This study aimed to investigate the associations between concurrent atrial fibrillation and diabetes-related complications among patients with diabetes.


This nationwide observational cohort study used the health checkup database from the Korean National Health Insurance Service. Patients diagnosed with diabetes who underwent health checkups between 2009 and 2012 were investigated. The patients with atrial fibrillation were matched in a 1:5 ratio with those without atrial fibrillation using propensity scores. Study outcomes included macrovascular, microvascular (diabetic retinopathy and diabetic nephropathy), and diabetic foot complications. The risks of clinical outcomes were measured using hazard ratios (HRs) with 95% CIs.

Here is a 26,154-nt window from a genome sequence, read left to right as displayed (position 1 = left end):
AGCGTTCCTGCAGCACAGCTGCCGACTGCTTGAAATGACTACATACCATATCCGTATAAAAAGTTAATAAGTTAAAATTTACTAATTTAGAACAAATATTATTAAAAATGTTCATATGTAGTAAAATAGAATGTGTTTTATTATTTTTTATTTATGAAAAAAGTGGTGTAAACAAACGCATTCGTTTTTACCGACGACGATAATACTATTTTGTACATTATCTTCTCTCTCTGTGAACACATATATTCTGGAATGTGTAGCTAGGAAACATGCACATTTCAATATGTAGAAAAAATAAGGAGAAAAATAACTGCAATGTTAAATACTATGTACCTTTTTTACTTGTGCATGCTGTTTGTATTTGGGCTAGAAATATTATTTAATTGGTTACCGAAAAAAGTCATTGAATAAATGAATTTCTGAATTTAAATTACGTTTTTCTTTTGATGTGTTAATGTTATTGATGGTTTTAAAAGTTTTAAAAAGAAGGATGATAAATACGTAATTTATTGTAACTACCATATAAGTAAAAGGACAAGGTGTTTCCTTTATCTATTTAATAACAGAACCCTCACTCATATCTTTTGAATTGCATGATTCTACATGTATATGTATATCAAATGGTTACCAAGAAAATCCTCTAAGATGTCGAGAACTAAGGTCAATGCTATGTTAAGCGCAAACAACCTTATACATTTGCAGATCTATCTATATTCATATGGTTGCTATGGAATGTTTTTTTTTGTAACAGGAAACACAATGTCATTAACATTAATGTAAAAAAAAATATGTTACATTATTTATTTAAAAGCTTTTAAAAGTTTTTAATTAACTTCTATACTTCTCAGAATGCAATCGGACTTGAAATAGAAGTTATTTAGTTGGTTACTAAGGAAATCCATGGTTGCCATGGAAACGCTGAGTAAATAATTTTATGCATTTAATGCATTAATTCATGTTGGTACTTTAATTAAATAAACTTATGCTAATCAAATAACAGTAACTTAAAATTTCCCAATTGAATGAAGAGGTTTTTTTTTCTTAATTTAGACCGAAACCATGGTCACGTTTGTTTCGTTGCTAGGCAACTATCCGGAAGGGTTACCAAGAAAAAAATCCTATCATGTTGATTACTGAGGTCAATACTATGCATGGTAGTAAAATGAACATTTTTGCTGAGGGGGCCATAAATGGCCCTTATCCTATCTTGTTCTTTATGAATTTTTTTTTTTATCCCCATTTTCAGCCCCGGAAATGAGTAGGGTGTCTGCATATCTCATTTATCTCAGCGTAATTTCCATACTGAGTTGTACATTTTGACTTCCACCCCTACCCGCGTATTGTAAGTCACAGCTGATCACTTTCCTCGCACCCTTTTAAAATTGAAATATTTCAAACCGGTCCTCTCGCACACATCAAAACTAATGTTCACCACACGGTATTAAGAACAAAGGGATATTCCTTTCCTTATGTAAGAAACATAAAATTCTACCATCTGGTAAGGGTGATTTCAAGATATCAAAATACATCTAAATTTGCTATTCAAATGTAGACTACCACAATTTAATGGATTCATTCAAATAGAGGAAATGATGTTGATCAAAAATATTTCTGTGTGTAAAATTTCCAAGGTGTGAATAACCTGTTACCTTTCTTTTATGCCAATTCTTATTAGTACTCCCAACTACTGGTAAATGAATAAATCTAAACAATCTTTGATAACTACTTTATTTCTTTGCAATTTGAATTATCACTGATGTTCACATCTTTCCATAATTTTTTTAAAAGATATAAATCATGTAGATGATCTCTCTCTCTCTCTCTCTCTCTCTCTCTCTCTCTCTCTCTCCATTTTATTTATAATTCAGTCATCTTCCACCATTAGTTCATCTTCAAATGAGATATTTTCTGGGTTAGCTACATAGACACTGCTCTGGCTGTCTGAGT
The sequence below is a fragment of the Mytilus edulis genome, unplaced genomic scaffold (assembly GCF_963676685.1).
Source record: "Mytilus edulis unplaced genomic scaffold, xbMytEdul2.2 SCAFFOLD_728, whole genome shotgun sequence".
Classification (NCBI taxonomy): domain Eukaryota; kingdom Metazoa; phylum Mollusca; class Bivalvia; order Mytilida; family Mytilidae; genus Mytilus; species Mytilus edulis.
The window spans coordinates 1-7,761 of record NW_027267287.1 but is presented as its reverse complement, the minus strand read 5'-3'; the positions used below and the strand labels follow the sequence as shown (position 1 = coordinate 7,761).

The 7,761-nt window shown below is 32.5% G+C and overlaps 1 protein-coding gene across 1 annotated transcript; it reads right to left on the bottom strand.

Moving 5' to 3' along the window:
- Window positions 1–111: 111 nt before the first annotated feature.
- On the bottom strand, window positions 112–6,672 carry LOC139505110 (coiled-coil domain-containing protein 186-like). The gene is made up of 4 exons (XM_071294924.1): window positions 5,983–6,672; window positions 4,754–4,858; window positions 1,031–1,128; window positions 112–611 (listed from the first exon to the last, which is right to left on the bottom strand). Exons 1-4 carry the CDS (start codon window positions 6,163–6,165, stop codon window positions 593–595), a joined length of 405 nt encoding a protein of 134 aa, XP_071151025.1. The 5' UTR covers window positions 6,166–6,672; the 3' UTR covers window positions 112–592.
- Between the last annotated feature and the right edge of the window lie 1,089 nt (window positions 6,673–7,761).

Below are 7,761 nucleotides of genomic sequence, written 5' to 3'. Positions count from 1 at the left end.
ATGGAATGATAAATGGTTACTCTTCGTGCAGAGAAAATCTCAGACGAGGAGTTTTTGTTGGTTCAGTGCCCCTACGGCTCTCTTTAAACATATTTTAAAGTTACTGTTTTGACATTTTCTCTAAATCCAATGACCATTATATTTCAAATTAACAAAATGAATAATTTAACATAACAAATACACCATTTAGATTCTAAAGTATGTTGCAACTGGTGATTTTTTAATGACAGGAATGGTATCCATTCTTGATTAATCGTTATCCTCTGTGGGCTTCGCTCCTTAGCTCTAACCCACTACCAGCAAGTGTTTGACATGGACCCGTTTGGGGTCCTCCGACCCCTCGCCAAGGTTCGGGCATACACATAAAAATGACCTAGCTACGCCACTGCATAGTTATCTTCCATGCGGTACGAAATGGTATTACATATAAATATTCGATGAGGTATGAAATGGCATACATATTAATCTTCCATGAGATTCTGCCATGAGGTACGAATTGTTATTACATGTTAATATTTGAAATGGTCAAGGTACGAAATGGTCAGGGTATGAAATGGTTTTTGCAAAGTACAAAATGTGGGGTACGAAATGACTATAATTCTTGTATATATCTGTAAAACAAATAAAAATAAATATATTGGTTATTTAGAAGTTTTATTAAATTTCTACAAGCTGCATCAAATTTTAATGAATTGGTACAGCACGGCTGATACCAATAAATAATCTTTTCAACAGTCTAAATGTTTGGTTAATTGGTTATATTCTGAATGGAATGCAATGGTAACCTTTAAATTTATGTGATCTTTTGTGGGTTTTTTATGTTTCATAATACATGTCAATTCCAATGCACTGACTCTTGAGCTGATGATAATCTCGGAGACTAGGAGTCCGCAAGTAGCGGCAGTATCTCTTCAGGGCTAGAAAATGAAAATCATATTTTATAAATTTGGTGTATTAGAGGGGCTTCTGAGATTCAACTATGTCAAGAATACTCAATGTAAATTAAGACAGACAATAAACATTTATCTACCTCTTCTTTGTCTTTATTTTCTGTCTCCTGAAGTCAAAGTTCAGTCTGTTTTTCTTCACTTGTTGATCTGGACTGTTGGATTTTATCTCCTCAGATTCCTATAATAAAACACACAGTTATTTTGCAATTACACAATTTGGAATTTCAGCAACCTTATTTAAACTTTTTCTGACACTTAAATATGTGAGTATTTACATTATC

A total of 65,760 patients with diabetes were analyzed (54,800 without atrial fibrillation and 10,960 with atrial fibrillation). After well-balanced propensity score matching, atrial fibrillation was associated with significantly higher risks of macrovascular complications (HR 1.12, 95% CI 1.09–1.16), diabetic nephropathy (HR 1.23, 95% CI 1.16–1.30), and diabetic foot complications (HR 1.13, 95% CI 1.09–1.17) compared with no atrial fibrillation, while the risk of diabetic retinopathy was comparable (HR 0.99, 95% CI 0.96–1.03). Patients with atrial fibrillation had a significantly higher risk of diabetic foot amputation (HR 4.12, 95% CI 1.98–8.56).


Among patients with diabetes, concurrent atrial fibrillation was associated with increased risks for diabetes-related macrovascular complications, diabetic nephropathy, and diabetic foot. Such patients require holistic management to reduce the risk of adverse outcomes.

This article contains supplementary material online at https://doi.org/10.2337/figshare.24220753.

S.K. and S.-R.L. contributed equally to this work.

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